|Mislabelling Deceiving practice||Coffee Robusta||Analyses revealed that 10% of the coffee samples tested contained from 1.6% to more than 21% of coffee Robusta although they were labelled as the more expensive coffee Arabica 1.|||
|Country, Year||Food||Unauthorized Food Manipulation *||Adulterants||Case||Reference|
|Fraud Type (USA):|
(a) FDA 401, 403
(b) Spink & Moyer (2011)
(c) Manning & Soon (2016)
|Fraud Type (EU) 178/02, article8|
|Honey combs||Adulteration Substitution||Mislabelling Deceiving practice||Paraffin, stearin||Beeswax intended for use as a base for honey combs was adulterated with paraffin and stearin in order to make a profit. Apart from risks for bee health related to the presence of stearin and paraffin in beeswax, consumers can eat these harmful adulterants incorporated in honey combs 1,2.|||
|Cooking oil||Adulteration Substitution||Mislabelling Deceiving practice||Recycled cooking oil||In China, potentially cancerogenic recycled cooking oil is often collected from sewage drains and gutters behind cooking facilities and then sold to restaurants 1,2,3.|||
|Morocco, 2018||Olive oil||Adulteration|
|Mislabelling Deceiving practice||Olive-oil-like capsules||Unknown toxic substances in capsules were mixed with water for the unauthorized production of olive oil and sold as olive oil in several regions of Morocco 1,2,3.|||
|Olive oil||Adulteration Tampering Substitution||Mislabelling|
|Lampante olive oil||According to the Brazilian authorities, 64% of analysed samples of olive oil in the last two years were mislabelled. Some of the oils labelled as olive oil (15%) contained lampante olive oil (intended for use in lamps) that is not fit for human consumption 1,2,3.|||
|High quality olive oil||Adulteration Substitution||Mislabelling Deceiving practice||Low grade palm oil||A food-processing company was accused of falsely labelling low-grade palm oil and other cheap oils as high quality olive oil. These blends also contained artificial colorants that were harmful to human health 1,2,3.|||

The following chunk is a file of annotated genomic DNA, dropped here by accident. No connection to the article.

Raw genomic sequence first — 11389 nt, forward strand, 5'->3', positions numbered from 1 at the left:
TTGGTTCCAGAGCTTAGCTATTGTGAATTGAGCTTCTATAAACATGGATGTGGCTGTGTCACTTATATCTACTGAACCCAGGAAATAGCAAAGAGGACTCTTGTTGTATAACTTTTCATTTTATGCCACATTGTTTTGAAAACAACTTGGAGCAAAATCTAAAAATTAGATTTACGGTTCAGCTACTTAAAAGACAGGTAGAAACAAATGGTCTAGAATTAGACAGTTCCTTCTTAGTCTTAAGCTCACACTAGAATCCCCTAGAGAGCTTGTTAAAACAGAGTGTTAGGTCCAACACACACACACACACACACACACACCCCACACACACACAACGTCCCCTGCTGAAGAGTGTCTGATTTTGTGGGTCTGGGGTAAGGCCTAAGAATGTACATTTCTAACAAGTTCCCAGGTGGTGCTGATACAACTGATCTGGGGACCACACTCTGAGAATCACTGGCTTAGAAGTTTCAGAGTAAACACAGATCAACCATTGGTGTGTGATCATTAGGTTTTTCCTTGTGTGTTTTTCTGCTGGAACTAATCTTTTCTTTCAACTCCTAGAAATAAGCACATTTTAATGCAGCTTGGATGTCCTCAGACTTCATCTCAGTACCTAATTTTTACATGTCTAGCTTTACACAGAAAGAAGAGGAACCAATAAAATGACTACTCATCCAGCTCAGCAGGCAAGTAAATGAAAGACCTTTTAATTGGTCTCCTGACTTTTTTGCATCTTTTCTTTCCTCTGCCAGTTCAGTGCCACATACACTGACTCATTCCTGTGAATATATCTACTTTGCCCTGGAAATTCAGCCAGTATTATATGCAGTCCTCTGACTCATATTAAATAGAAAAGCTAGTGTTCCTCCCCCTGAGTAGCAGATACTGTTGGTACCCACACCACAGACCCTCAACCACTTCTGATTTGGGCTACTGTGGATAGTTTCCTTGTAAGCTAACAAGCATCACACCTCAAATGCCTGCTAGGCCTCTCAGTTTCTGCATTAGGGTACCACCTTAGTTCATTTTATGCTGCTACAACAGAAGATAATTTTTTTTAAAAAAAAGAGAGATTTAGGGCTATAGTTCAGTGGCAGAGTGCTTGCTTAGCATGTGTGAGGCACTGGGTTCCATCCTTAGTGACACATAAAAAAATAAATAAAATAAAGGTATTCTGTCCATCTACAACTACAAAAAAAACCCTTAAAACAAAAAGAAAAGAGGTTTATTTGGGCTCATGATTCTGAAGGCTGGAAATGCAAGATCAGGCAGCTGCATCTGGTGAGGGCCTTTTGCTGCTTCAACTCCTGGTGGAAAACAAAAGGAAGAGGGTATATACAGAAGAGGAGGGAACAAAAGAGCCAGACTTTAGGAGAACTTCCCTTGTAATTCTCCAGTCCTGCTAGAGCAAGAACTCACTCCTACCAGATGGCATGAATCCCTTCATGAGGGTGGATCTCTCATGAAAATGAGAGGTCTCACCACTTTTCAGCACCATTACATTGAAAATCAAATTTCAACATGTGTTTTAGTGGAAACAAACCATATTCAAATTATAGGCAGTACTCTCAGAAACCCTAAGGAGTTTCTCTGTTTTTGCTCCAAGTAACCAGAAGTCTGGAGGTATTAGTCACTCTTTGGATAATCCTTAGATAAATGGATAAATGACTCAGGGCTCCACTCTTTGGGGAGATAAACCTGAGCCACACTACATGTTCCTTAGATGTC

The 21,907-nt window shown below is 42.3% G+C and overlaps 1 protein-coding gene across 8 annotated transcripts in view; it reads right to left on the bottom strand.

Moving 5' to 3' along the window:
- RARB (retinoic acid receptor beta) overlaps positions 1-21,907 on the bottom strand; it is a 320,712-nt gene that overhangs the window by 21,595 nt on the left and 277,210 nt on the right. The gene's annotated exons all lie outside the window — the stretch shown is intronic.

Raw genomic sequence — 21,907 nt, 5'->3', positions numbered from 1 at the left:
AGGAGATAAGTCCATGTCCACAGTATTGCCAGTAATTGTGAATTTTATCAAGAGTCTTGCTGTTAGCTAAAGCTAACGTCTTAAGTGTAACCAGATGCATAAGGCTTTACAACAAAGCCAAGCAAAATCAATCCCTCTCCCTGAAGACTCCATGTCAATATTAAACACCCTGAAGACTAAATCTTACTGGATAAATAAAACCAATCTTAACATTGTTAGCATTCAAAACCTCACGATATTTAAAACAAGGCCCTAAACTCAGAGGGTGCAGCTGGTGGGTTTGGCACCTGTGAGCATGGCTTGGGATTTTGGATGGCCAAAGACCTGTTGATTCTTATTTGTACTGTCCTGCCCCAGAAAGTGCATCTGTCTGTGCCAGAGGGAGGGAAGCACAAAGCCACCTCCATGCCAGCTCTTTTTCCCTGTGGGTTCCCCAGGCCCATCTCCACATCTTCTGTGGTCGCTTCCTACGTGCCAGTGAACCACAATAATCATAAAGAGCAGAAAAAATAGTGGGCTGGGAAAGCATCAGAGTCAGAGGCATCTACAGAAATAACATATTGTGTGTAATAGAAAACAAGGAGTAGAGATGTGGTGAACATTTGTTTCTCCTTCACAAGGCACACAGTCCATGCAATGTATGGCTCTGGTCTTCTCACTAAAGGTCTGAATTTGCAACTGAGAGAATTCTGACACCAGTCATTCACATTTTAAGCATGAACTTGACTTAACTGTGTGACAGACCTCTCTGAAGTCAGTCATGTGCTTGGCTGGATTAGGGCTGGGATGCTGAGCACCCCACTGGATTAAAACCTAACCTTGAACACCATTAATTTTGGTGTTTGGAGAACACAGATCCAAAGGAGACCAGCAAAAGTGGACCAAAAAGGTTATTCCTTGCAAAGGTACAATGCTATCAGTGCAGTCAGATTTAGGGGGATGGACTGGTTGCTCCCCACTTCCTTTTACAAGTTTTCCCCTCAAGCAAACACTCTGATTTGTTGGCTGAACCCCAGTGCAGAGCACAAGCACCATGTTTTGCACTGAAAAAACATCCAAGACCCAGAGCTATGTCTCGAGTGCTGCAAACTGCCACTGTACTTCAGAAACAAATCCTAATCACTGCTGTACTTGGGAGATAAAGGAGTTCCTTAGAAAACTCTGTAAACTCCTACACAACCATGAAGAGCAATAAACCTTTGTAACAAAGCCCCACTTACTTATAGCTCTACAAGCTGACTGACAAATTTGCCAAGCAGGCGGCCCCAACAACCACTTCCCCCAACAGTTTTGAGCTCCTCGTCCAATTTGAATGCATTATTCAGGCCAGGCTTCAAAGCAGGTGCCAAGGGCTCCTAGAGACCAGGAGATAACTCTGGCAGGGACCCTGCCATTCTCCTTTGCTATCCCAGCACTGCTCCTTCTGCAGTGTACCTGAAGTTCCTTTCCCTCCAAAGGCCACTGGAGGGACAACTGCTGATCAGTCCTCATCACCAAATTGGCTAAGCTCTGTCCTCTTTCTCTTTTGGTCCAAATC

|Becherovka and other liquors||Adulteration Counterfeiting Mislabelling||Mislabelling Deceiving practice||Methanol||Due to methanol poisoning, 41 people died and many more were admitted to hospital. The sources of the methanol were liquors, so the government banned the sale of liquors with more than 20% alcohol to prevent further health damage 1,2,3.|||
|Rice wine||Adulteration Counterfeiting Mislabelling||Mislabelling Deceiving practice||Methanol||After drinking rice wine contaminated by methanol, 49 people died and more than 300 people were hospitalized 1,2,3.|||
|Mislabelling Deceiving practice||Methanol||Thirty-eight people died after drinking vodka made from methanol 1,2,3.|||
|India, 2017||Alcohol||Adulteration Substitution||Deceiving practice||Methanol, antifreeze||At least twelve people died after consuming illegally produced alcohol that contained toxic substances (methanol and antifreeze agent) added to increase alcohol strength 1,2,3.|||
|Mislabelling Deceiving practice||Synthetic aromas||A total of 3000 hectoliters of poor-quality synthetic wine aromas were added to deceive consumers 1.|||
|Belgium, 2020||Red wine||Adulteration Counterfeiting Mislabelling||Mislabelling Deceiving practice||MDMA,|
|A woman died after drinking red wine Merlot Cabernet Sauvignon 2016 that contained high levels of the amphetamine-like stimulants MDMA (ecstasy) and MDA. The counterfeited wine had a brown cork, while genuine wine (brand Black & Bianco) has a black cork 1,2,3.|||
|Kuwait, 2020||Alcoholic drink||Adulteration|